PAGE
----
American Express has agreed to settle two class action lawsuits filed by various US merchants pending approval by the courts. The first lawsuit, filed in 2006, regards the non-discrimination provisions in the company’s merchant contracts. The second lawsuit from 2004 regards American Express’ Honor All Cards provisions. American Express hopes that the settlements will be in balance for both the interests of American Express, card holders, and merchants.
The settlement has four main tenants regarding the lawsuits:
- Should a merchant surcharge American Express credit card holders the surcharge will be no more than the surcharge for any of American Express’ competitors.
- The same is true for prepaid or debit cards, the surcharge for American Express will not exceed that of any competitor.
- American Express will pay attorney fees for both lawsuits to a maximum of $75 million.
- Any merchants that seek individual lawsuits for damages relating to either the non-discrimination provisions or the Honor All Cards provisions will be limited to time prior to this settlement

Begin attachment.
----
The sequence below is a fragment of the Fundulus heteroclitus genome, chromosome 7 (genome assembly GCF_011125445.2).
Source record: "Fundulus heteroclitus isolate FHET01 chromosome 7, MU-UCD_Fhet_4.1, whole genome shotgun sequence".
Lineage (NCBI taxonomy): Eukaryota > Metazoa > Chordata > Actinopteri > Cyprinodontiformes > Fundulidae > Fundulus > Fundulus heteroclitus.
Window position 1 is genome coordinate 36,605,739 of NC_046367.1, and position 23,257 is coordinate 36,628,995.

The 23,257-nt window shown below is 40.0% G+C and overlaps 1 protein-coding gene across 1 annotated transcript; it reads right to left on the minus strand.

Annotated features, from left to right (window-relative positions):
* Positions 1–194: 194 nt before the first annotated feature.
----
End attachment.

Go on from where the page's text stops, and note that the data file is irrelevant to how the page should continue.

- Merchants will not file any more lawsuits regarding the above mentioned provisions for a minimum of 10 years following the settlement’s approval.
This settlement is arranged to help protect American Express by ensuring merchants won’t use surcharges to steer customers away from using American Express cards. Simultaneously, American Express will be protected from future lawsuits for a minimum of 10 years while providing merchants with flexibility at the point of sale. American Express will compensate for the fees regarding the lawsuits and limit any potential damages from future, individual legal challenges.
Ultimately, American Express lacks the market power of Visa and Mastercard and seeks to remain competitive with the two larger companies. Through this settlement, American Express addresses merchant concerns while protecting American Express members from elevated surcharges at the point of sale.
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